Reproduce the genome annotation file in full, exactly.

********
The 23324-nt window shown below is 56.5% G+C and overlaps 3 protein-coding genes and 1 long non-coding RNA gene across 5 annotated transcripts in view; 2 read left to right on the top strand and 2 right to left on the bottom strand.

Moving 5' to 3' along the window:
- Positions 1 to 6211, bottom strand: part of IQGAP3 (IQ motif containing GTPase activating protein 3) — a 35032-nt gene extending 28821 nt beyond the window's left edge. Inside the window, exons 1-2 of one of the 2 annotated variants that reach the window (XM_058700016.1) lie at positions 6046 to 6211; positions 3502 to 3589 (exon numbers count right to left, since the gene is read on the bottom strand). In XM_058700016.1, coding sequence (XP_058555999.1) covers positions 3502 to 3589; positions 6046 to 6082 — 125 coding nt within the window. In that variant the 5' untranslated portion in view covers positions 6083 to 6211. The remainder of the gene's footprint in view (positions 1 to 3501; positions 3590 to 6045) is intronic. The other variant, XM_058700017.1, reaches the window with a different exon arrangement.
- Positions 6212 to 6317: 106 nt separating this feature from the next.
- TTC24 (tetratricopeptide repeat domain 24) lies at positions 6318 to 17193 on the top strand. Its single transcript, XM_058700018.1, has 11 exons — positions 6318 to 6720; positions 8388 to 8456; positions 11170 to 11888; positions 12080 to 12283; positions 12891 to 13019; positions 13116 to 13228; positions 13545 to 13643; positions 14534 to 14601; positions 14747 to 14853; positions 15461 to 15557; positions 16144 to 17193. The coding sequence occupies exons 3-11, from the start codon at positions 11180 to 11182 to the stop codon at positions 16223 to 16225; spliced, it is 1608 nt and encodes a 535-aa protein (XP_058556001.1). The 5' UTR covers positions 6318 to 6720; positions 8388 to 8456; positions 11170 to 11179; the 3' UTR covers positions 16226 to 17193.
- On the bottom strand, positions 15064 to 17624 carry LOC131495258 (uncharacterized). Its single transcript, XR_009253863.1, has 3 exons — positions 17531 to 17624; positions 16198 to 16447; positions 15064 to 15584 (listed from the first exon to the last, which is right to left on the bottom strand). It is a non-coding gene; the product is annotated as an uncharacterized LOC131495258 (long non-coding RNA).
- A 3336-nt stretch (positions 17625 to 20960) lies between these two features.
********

The 23324-nt window shown below is 56.5% G+C and overlaps 3 protein-coding genes and 1 long non-coding RNA gene across 5 annotated transcripts in view; 2 read left to right on the top strand and 2 right to left on the bottom strand.

Moving 5' to 3' along the window:
- Positions 1 to 6211, bottom strand: part of IQGAP3 (IQ motif containing GTPase activating protein 3) — a 35032-nt gene extending 28821 nt beyond the window's left edge. Inside the window, exons 1-2 of one of the 2 annotated variants that reach the window (XM_058700016.1) lie at positions 6046 to 6211; positions 3502 to 3589 (exon numbers count right to left, since the gene is read on the bottom strand). In XM_058700016.1, coding sequence (XP_058555999.1) covers positions 3502 to 3589; positions 6046 to 6082 — 125 coding nt within the window. In that variant the 5' untranslated portion in view covers positions 6083 to 6211. The remainder of the gene's footprint in view (positions 1 to 3501; positions 3590 to 6045) is intronic. The other variant, XM_058700017.1, reaches the window with a different exon arrangement.
- Positions 6212 to 6317: 106 nt separating this feature from the next.
- TTC24 (tetratricopeptide repeat domain 24) lies at positions 6318 to 17193 on the top strand. Its single transcript, XM_058700018.1, has 11 exons — positions 6318 to 6720; positions 8388 to 8456; positions 11170 to 11888; positions 12080 to 12283; positions 12891 to 13019; positions 13116 to 13228; positions 13545 to 13643; positions 14534 to 14601; positions 14747 to 14853; positions 15461 to 15557; positions 16144 to 17193. The coding sequence occupies exons 3-11, from the start codon at positions 11180 to 11182 to the stop codon at positions 16223 to 16225; spliced, it is 1608 nt and encodes a 535-aa protein (XP_058556001.1). The 5' UTR covers positions 6318 to 6720; positions 8388 to 8456; positions 11170 to 11179; the 3' UTR covers positions 16226 to 17193.
- On the bottom strand, positions 15064 to 17624 carry LOC131495258 (uncharacterized). Its single transcript, XR_009253863.1, has 3 exons — positions 17531 to 17624; positions 16198 to 16447; positions 15064 to 15584 (listed from the first exon to the last, which is right to left on the bottom strand). It is a non-coding gene; the product is annotated as an uncharacterized LOC131495258 (long non-coding RNA).
- A 3336-nt stretch (positions 17625 to 20960) lies between these two features.